Though Stiles himself prefers to remain on terra firma, he's thrilled that his career has taken flight. As Carey's hapless janitor Lewis, the comedian has become a prime-time player. Indeed, ABC just renewed Whose Line for a second season (reruns of both shows begin airing June 2). Even more time for Stiles, 40, to engage in improv sketches such as devolving from an old man to a sperm cell in seconds. "His face is made of rubber," says Carey executive producer Bruce Helford. "When he's onstage, he'll do virtually anything."
Except leave it, it seems. Juggling two hit shows means seven-day workweeks with Whose Line shooting on weekends. While taping a Drew Carey episode last October, says costar Diedrich Bader, "Ryan turned to me and said, 'When we're done tonight, I'll have shot six episodes of prime time in a week!' "
Rare quality time is spent at the four-bedroom L.A. home (once owned by Liberace) Stiles shares with his wife, Pat, and their children—son Sam, 3, and daughter Mackenzie, 6. "Celebrities in L.A. are always trying to exploit their kids to give themselves a homey image," says Bader. "But Ryan is a real family man. That's what he's most proud of." So when the rest of the sitcom cast headed to New Orleans last year for some R&R, Stiles recalls, "I said, 'Drew, you don't understand. I can't go. I promised the kids I'd take them to Toys "R" Us.' "
His own upbringing was far less luxe. The youngest of five children, Stiles and his family moved to Vancouver from Seattle when he was 10. His father, Sonny, now 87, was a supervisor at a local fishing plant and insisted that his boys work at the factory when they were teens. Ever the class clown, Stiles dropped out of high school in 1976 to pursue comedy. After a day of gutting fish he would make the stand-up rounds at local Vancouver venues including comedy clubs and strip joints. "I'd still have scales stuck to my skin," he says, "and I'd stink of fish during my act."
None of the strippers caught his eye ("It was out of a bad movie. They were old burlesque dancers!"), but Stiles did develop a crush on Pat McDonald, a waitress at one of his comedy club haunts. "She made 30 cents in tips one night and was depressed, so we had a drink," Stiles says of their first meeting in 1978. "He gave me flowers, which I found quite rare at 19," says Pat, now 37. But Stiles fumbled at other aspects of romance. "We were sitting in the car," she says, "and he said, I've never asked a woman out on a date!' So I said, 'Oh, then I guess I have to ask you!' And that's how it started."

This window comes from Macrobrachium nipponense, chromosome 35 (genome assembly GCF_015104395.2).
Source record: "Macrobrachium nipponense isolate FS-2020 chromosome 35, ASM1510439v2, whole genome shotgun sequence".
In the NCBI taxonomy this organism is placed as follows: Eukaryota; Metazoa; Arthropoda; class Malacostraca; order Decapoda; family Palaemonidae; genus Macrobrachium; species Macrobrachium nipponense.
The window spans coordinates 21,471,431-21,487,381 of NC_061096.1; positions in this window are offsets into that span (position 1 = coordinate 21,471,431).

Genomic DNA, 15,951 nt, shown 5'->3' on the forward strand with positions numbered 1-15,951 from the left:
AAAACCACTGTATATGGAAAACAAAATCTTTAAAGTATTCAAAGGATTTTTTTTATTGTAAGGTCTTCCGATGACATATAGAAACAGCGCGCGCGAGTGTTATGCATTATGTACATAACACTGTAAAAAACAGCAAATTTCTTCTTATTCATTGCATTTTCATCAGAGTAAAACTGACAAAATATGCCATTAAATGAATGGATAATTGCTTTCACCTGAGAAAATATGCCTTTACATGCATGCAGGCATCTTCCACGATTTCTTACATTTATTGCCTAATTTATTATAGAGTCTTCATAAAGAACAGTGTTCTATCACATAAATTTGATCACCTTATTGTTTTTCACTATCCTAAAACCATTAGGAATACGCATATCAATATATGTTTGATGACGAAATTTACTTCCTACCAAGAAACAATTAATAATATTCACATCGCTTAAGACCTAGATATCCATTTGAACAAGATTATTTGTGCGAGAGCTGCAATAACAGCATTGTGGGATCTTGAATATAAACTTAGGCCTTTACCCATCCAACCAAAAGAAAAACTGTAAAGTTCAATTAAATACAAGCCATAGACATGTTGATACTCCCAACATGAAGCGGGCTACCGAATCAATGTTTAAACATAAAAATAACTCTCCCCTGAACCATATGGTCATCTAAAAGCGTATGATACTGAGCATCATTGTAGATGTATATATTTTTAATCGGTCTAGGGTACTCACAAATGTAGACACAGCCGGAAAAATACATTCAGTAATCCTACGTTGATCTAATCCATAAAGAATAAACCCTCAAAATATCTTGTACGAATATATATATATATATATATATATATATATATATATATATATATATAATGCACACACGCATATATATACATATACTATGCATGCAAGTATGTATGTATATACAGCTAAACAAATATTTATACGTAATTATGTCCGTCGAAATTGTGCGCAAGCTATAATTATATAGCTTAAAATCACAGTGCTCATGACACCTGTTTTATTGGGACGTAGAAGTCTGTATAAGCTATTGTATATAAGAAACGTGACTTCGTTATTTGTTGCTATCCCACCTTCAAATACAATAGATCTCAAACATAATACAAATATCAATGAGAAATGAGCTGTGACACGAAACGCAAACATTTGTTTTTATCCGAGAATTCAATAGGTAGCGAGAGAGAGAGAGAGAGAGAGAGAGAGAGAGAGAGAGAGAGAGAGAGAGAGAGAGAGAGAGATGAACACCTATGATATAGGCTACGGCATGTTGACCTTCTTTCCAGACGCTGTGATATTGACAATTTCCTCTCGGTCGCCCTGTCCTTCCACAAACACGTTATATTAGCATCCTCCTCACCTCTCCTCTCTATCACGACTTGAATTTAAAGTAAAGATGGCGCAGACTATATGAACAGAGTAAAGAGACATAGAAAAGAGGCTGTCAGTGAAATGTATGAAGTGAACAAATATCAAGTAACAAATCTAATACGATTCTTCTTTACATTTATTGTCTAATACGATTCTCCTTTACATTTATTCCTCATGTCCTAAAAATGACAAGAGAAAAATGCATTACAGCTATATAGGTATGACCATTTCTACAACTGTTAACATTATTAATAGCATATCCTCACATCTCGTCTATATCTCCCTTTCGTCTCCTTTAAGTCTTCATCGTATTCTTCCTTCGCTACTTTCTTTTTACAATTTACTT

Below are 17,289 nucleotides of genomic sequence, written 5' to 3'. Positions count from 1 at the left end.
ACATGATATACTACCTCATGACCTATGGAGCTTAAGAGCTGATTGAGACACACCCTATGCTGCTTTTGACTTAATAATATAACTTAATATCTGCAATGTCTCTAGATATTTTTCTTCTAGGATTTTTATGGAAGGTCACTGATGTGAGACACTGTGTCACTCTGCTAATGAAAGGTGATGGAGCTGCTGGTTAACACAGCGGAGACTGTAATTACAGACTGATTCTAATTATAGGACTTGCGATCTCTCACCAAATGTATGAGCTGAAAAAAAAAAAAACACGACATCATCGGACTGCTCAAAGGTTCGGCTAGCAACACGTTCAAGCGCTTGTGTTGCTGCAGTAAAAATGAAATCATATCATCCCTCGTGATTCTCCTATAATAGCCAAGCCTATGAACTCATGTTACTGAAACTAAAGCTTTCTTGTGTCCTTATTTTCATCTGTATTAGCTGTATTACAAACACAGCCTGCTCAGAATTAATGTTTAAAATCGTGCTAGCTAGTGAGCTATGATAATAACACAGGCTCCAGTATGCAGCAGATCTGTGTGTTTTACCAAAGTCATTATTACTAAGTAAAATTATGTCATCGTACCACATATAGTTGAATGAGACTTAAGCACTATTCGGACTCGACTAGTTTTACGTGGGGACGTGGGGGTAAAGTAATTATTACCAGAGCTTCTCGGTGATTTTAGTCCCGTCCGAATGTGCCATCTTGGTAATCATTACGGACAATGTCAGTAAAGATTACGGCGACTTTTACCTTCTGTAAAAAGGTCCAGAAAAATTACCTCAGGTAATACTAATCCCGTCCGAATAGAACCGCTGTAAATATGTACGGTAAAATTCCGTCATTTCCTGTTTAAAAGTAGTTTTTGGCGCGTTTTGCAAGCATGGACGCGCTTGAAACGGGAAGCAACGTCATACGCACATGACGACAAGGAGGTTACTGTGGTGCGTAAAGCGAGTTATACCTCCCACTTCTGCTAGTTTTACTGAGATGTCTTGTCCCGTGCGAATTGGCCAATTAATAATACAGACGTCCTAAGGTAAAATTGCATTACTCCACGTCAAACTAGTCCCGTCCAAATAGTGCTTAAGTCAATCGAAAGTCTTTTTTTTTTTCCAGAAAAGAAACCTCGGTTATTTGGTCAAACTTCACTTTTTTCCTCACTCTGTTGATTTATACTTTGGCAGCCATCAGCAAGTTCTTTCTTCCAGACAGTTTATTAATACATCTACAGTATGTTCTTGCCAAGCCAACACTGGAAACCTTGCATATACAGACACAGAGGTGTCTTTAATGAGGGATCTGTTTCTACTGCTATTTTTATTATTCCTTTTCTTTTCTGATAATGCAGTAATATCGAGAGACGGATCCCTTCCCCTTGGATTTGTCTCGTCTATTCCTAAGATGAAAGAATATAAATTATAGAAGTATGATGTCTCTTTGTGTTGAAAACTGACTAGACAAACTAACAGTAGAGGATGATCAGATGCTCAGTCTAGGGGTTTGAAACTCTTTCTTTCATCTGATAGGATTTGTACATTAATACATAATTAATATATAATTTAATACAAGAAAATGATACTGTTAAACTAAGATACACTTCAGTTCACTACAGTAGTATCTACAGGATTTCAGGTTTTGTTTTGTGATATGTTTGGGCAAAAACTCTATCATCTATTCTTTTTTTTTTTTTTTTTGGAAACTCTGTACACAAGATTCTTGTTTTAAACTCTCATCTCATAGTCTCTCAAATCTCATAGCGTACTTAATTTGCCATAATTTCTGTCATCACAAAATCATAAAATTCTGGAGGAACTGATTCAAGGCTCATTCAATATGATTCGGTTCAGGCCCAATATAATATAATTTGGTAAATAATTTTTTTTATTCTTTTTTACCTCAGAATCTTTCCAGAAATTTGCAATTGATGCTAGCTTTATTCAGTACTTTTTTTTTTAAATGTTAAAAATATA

The couple lived together for 10 years before marrying in 1989. Around this time, Stiles began working with the famed improv troupe Second City, first in Toronto and later in L.A., where he and Pat moved in 1992. A year earlier, Stiles appeared in a small role as a doomed pilot in the Top Gun spoof Hot Shots! His beaming mother hung Stiles's film publicity still next to military photos of his three brothers, all of whom had been in the Air Force. "She didn't really know the difference, like, 'Oh, well, Ryan, you were in there for a short time, too!' " says Stiles. " 'It was a film, Ma!' "
In 1990 the comic landed a spot on the original British version of Whose Line Is It Anyway?, and for nine years he became the world's most nervous frequent flyer, popping off to London to tape the shows. That led to guest shots on Murphy Brown and Mad About You and a 1995 audition for Drew Carey. Last year, Stiles and Carey decided to team up as executive producers and stars on the American version of Whose Line.
And yet he sometimes misses those cross-Atlantic excursions. "There are no fat people in Hollywood," says Stiles. "I enjoyed working in England, because some of the ugliest people I've ever seen are on TV. I'm considered handsome there, because I have all my own teeth!"
Paula Yoo in Los Angeles
Ryan Stiles is, more or less, a fearless man. At 17, he dropped out of high school to work as a stand-up comic for 20 bucks an hour. Since then he has had little trouble holding his own on The Drew Carey Show, and he has no qualms about working without a net—or a script—on his other TV gig, the improvfest Whose Line Is It Anyway? Put him on a plane, though, and being hysterical takes on its original meaning. "Once, I had a stewardess hold my hand during the turbulence," says Stiles. "Yeah, planes are safe, but what's to say the pilot's wife didn't just leave him two days ago?"